Progressive Retinal Atrophy (PRA1 and PRA2) in Golden Retrievers

Quick Summary

Progressive retinal atrophy (PRA) is characterized by bilateral degeneration of the retina resulting in progressive vision loss leading to total blindness. More than one form of PRA affects Golden Retrievers, and causal mutations in three distinct genes have been identified; two of those mutations lead to PRA1 and PRA2.
Search Keywords
PRA1
PRA2

Phenotype: Progressive retinal atrophy is characterized by bilateral degeneration of the retina resulting in progressive vision loss leading to total blindness. Clinical signs of PRA1 appear around 6 years of age. Clinical symptoms of PRA2 appear around 4 years of age.

Mode of Inheritance: Autosomal recessive

Alleles:

N = Normal
PRA1 = Golden Retriever progressive retinal atrophy (variant 1)
PRA2 = Golden Retriever progressive retinal atrophy (variant 2)

Breeds appropriate for testing: Golden Retriever, Golden Doodle, Labrador Retriever

Explanation of Results:

  • Dogs with N/N genotype are not expected to develop either of these two forms of Golden Retriever progressive retinal atrophy and cannot transmit these progressive retinal atrophy variants to their offspring.
  • Dogs with N/PRA1 or N/PRA2 genotype are not expected to develop either of these two forms of Golden Retriever progressive retinal atrophy, but are carriers. They may transmit a Golden Retriever progressive retinal atrophy variant to 50% of their offspring. Matings between two carriers of the same variant (e.g. N/GR_PRA1 x N/GR_PRA1) are predicted to produce 25% of puppies affected by that form of progressive retinal atrophy. Matings between two carriers of the different variants (N/GR_PRA1 x N/GR_PRA2) will not produce affected offspring.
  • Dogs with PRA1/PRA1 or PRA2/PRA2 are expected to develop progressive retinal atrophy. They will transmit respective progressive retinal atrophy variants to all of their offspring.

Results of this test can be submitted to the OFA (Orthopedic Foundation for Animals)

Price

$50 one test per animal
$30 as additional test (same animal)

Panels Available
Additional Details

More than 20 mutations have been identified that result in canine progressive retinal atrophy (PRA). The condition is characterized by bilateral degeneration of the retina resulting in progressive vision loss leading to total blindness. Golden Retrievers are affected by more than one form of PRA with mutations in three distinct genes having been identified. Two of such mutations are known as PRA1 and PRA2. PRA1 results from a mutation in the SLC4A3 gene and accounts for over 60% of diagnosed Golden Retrievers. PRA2 results from a mutation in the TTC8 gene and accounts for 30% of Golden Retrievers diagnosed with PRA. Both mutations are autosomal recessive thus two copies of the same affected gene must be present for the disease to be observed and both males and females are equally affected. Presence of one copy of each affected genes in the same dog will not cause blindness. Clinical signs of PRA1 appear around 6 years of age. Clinical symptoms of PRA2 appear around 4 years of age. Breeding two carriers with the same mutation is predicted to produce 25% affected puppies and 50% carriers. Mating a carrier of PRA1  (that is N/N for PRA2) with a carrier of PRA2 (that is N/N for PRA1) will not produce affected animals.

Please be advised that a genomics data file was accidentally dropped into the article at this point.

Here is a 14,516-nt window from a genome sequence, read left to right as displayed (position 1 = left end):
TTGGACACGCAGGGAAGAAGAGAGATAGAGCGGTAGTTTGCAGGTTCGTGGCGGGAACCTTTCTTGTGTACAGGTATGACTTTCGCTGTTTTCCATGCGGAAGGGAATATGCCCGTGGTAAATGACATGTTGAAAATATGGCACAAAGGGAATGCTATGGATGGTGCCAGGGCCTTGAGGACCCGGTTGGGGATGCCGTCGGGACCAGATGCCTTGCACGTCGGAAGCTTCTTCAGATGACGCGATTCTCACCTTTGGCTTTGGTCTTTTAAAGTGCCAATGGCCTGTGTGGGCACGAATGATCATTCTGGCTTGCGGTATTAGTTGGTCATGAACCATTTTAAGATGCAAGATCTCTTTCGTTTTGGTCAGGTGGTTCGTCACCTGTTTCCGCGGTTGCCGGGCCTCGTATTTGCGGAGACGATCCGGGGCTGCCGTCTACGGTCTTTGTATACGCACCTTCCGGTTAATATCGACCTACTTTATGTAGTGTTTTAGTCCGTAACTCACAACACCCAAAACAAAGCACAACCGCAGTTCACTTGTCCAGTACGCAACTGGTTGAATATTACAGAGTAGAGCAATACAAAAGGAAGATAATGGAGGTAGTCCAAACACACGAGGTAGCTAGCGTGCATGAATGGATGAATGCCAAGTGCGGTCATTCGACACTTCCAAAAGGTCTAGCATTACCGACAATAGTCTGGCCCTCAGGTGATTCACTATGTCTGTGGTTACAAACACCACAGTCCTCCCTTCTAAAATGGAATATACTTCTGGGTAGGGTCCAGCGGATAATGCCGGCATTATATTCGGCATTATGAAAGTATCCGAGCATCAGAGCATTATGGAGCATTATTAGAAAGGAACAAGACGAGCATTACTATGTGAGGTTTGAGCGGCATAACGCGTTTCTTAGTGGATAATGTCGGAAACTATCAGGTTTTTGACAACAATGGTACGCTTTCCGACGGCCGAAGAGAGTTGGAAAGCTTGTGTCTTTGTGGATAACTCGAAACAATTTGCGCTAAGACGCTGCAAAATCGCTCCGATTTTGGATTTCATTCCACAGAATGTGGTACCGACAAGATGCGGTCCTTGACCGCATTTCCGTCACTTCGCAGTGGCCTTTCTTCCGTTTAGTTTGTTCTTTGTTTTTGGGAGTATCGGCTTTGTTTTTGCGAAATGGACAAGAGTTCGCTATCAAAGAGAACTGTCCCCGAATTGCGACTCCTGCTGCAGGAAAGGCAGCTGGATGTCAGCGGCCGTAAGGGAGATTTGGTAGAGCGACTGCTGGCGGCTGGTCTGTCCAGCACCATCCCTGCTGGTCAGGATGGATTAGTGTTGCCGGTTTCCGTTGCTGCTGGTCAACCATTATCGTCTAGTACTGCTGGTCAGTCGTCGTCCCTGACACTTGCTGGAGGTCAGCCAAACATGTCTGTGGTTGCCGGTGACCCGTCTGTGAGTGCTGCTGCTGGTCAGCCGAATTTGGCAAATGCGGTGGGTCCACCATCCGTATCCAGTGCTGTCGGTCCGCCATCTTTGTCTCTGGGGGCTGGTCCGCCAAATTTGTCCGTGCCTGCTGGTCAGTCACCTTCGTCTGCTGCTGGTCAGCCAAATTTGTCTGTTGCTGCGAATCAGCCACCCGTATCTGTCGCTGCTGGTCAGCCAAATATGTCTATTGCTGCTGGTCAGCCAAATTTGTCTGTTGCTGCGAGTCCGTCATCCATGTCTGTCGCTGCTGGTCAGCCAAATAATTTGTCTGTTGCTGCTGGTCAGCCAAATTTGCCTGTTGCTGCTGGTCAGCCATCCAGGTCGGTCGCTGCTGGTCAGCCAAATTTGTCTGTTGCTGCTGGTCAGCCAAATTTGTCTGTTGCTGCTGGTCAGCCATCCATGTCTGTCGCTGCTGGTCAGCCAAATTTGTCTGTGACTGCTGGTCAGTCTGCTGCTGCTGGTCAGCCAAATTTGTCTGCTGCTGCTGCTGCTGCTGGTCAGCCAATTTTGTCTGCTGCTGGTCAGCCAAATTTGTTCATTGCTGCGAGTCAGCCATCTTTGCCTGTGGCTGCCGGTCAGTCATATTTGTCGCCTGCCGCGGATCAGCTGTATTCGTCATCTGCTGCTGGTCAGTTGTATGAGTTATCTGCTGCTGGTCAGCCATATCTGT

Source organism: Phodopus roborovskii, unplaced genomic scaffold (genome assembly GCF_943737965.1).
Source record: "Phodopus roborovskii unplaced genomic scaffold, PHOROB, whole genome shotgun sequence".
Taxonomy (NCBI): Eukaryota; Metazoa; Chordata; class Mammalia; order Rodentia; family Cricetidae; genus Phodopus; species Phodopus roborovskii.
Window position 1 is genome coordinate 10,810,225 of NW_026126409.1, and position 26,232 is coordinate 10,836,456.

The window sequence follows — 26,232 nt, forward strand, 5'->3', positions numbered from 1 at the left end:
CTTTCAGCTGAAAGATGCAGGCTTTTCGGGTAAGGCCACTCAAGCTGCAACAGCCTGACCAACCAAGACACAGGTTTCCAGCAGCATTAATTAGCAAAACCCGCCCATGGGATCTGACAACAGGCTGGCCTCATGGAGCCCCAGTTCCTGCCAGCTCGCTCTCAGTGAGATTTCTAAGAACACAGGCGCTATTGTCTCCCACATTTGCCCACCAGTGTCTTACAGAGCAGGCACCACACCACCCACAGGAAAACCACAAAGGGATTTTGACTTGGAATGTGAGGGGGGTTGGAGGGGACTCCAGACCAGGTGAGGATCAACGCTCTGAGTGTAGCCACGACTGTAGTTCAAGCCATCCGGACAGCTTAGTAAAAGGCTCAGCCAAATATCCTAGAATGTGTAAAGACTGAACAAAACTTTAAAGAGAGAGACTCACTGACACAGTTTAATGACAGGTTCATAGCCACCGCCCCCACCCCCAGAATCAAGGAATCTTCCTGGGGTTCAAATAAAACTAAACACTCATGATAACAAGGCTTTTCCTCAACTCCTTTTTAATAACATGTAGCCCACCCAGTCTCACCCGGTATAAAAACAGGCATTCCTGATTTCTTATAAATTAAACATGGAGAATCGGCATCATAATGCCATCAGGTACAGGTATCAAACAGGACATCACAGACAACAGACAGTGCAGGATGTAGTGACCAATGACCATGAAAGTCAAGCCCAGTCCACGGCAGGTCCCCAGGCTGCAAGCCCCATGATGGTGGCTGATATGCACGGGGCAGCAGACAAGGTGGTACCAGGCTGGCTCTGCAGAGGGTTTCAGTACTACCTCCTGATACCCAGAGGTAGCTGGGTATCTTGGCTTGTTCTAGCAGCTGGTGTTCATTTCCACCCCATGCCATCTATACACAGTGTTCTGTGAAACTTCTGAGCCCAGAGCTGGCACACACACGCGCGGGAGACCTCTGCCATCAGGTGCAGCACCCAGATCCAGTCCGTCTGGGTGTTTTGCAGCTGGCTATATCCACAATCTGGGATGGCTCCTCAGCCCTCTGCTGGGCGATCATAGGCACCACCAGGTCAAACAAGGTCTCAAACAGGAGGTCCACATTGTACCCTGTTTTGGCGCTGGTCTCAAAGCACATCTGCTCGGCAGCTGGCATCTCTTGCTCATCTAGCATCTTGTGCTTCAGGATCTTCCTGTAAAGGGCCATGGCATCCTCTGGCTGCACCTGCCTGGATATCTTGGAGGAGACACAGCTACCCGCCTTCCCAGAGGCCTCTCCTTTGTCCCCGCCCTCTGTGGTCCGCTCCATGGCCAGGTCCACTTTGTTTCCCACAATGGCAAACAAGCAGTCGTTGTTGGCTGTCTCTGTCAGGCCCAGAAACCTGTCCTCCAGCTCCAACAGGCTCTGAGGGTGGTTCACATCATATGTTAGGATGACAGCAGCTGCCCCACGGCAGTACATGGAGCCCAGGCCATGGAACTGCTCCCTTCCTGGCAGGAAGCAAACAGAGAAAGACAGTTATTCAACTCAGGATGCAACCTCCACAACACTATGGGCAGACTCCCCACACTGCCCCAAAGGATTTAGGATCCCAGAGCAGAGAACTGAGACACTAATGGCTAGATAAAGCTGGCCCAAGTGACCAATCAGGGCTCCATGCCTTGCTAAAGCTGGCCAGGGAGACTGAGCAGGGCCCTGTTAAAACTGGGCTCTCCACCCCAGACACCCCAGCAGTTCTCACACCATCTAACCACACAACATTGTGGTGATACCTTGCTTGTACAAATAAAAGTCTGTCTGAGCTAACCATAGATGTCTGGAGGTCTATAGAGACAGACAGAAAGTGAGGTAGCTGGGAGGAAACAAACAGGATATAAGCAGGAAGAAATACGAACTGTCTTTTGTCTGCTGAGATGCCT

Testing for PRA1 and 2 assists owners and breeders in identifying affected and carrier dogs. Breeders can use results from the tests as a tool for selection of mating pairs to avoid producing affected dogs. Genetic testing for PRA1 and 2 is recommended for Golden Retrievers and Golden Doodles. PRA2 has been reported at low frequency in Labrador Retrievers, but an extensive survey of the US population has yet to be investigated.

Turnaround Time
3-6 business days

Species

Dog

Type of Test

Results Reported As

Golden Retriever Progressive Retinal Atrophy 1

Test Result Progressive Retinal Atrophy (PRA1)
N/N Normal. Dog does not have the variant associated with PRA1 found in Golden Retrievers.
N/PRA1 Carrier. Dog has one copy of the variant associated with PRA1 found in Golden Retrievers.
PRA1/ PRA1 Affected. Dog has two copies of the variant associated with PRA1 found in Golden Retrievers and will likely develop the disease.

 

Golden Retriever Progressive Retinal Atrophy 2

Test Result Progressive Retinal Atrophy (PRA2)
N/N Normal. Dog does not have the variant associated with PRA2 found in Golden Retrievers.
N/PRA2 Carrier. Dog has one copy of the variant associated with PRA2 found in Golden Retrievers.
PRA2/ PRA2 Affected. Dog has two copies of the variant associated with PRA2 found in Golden Retrievers and will likely develop the disease.
References

Downs, L.M., Wallin-Håkansson, B., Boursnell, M., Marklund, S., Hedhammar, Å., Truvé, K., Hübinette, L., Lindblad-Toh, K., Bergström, T., & Mellersh, C.S. (2011). A frameshift mutation in golden retriever dogs with progressive retinal atrophy endorses SLC4A3 as a candidate gene for human retinal degenerations. PLoS One, 6(6):e21452. doi: 10.1371/journal.pone.0021452

Downs, L.M., Wallin-Håkansson, B., Boursnell, M., Bergström, T., & Mellersh, C.S. (2014). A novel mutation in TTC8 is associated with progressive retinal atrophy in the golden retriever. Canine Genetics and Epidemiology 1:4. doi: 10.1186/2052-6687-1-4

License Info

The PRA2 test is performed under license through Animal Health Trust, Newmarket, England. VGL is not authorized to offer this test in Europe.